Significance of winery features:  

  • Approximately 5,000 square foot winery with elevated crush pad, temperature control, and underground barrel room.

  • Production at full capacity will be approximately 3,500 cases.

  • Gentle processing procedures include hand harvesting, hand sorting, and gravity-based delivery of the fruit to the receiving tank. These practices ensure that expressive fruit aromas are preserved.

  • Winemaking techniques, such as temperature control, oxygen manipulation, and extended maceration, focus on producing the conditions that will allow the wine to express the fruit in the fermenter.

  • Solar technology and geothermal heating and cooling minimize Dodon’s environmental impact.

Barrel Program:

  • Our goal is to enhance the depth, longevity, and structure of Dodon wines by introducing the appropriate levels of oxygen during élevage. We seek to minimize the influence of toast and oak flavors.

  • Exclusively French oak from selected forests in the center of France.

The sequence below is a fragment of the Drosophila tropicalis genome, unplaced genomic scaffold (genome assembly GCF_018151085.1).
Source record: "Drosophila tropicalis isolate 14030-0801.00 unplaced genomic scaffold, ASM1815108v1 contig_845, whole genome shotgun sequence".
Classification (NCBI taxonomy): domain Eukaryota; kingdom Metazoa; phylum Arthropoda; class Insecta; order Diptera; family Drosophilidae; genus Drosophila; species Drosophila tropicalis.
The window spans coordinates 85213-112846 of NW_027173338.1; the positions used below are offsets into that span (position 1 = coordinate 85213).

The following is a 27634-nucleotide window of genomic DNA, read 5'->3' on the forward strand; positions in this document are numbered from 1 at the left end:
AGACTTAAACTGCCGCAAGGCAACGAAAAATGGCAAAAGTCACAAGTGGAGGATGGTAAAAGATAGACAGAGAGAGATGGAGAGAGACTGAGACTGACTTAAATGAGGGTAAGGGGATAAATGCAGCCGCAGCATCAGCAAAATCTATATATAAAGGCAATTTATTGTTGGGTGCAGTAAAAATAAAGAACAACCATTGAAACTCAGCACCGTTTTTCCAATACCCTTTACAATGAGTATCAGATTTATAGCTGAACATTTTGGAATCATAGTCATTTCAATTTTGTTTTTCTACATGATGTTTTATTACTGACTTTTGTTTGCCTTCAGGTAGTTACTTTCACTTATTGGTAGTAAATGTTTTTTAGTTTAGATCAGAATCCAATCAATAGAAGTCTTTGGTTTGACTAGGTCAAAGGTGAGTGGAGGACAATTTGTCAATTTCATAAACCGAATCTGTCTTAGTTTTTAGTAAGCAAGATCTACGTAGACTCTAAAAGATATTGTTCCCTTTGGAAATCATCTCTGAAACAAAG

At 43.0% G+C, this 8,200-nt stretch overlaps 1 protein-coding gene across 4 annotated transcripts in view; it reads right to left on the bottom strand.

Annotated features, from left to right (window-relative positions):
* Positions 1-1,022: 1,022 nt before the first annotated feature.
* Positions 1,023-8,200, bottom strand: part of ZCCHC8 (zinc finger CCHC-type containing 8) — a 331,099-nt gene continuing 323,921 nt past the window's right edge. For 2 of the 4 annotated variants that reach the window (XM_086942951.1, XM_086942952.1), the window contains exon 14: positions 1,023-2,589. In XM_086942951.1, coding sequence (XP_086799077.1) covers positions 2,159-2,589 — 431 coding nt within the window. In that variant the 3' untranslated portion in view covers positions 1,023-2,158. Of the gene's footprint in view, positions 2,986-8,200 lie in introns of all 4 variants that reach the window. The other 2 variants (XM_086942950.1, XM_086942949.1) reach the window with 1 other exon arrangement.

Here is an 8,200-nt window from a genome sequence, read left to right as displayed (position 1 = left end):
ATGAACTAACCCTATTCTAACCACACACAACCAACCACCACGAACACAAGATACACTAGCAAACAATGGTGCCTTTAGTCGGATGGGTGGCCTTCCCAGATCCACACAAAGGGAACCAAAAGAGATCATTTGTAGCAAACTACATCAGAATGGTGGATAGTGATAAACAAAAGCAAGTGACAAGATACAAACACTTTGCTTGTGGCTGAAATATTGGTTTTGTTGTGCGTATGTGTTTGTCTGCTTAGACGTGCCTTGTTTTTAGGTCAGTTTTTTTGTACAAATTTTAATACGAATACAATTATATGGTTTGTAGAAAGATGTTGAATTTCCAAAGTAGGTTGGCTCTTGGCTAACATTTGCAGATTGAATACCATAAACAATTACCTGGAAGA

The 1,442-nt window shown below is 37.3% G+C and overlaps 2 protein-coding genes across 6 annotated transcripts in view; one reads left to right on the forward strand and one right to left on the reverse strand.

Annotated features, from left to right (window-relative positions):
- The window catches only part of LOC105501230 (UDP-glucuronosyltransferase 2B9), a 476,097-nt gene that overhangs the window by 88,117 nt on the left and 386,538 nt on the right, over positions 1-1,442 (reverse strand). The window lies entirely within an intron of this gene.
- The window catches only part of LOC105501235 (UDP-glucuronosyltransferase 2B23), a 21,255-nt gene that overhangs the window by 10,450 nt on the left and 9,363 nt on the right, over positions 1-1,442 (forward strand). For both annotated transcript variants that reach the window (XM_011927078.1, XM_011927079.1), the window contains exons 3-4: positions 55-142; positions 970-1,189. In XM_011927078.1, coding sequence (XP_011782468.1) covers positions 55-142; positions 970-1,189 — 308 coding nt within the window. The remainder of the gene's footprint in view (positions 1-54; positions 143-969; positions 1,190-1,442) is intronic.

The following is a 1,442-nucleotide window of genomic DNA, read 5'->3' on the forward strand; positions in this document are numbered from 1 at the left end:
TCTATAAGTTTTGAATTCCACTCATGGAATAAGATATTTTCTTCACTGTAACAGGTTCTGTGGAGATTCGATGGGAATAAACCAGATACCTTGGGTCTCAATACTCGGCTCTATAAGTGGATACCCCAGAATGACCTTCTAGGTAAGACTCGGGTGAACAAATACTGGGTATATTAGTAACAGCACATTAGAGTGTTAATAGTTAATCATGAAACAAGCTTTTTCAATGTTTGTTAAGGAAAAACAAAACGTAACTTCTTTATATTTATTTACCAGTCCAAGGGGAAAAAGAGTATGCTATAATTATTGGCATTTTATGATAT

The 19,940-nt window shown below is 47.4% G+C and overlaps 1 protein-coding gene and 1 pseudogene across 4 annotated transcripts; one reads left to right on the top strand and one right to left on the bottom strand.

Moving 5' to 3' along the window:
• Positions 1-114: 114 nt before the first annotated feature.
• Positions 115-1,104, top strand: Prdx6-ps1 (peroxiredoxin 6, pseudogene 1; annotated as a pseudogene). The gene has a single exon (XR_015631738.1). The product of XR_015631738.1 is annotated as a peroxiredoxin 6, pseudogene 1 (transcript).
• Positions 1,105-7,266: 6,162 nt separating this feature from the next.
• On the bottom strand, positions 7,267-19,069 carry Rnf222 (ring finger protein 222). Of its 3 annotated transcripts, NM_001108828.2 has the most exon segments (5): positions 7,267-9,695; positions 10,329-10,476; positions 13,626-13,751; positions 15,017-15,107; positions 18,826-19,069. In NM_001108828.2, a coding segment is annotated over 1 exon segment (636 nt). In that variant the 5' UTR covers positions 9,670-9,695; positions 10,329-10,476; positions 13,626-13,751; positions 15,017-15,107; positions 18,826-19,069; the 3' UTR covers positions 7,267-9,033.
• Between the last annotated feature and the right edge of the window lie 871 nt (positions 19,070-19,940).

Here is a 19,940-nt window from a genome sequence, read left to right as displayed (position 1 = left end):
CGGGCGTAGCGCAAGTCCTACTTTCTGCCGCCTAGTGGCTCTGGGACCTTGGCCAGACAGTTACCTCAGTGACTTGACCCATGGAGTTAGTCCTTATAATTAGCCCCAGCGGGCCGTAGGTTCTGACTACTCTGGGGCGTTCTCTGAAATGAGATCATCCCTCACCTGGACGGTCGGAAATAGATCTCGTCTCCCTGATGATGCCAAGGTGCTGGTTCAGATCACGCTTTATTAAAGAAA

• Barrels are sourced from selected coopers who work with the Dodon team to select the appropriate barrel format, stave thickness, and toast for each variety and block.

  • Barrel wood is aged 36 months, and toast levels range from medium to medium plus. 

  • Red wines are in barrel for two years and barrels are used twice. White wines are in barrel for one year and barrels are used four or five times.

wines

Portfolio: Dodon portfolio is split into two categories: Collectors wines and Dodon Series.

  • Dodon’s Collectors wines are only made in the best vintages that allow for premium wines. The Collectors wines include Drum Point (a barrel-fermented and aged Sauvignon Blanc with small amounts of Chardonnay), Dungannon (a Merlot-led blend), and Oronoco (a Cabernet Sauvignon-led blend). 

  • The Dodon Series wines include a dry Rosé, Sauvignon Blanc, Chardonnay and a red blend called South Slope.

Wine Style: Dodon wines are always crafted with the goals of expressing a story of time and place, and achieving balance, harmony, depth, and longevity, with fresh acidity that is required for the dining table.

Access and Events: Dodon is not open to the public.

  • Tours and tastings are “by appointment only.”

  • All on-site events are open to Dodon Wine Club members only.

Press Inquiries: Contact Regina Mc Carthy at regina@dodonvineyards.com, 410-798-1126 or 410-533-6447.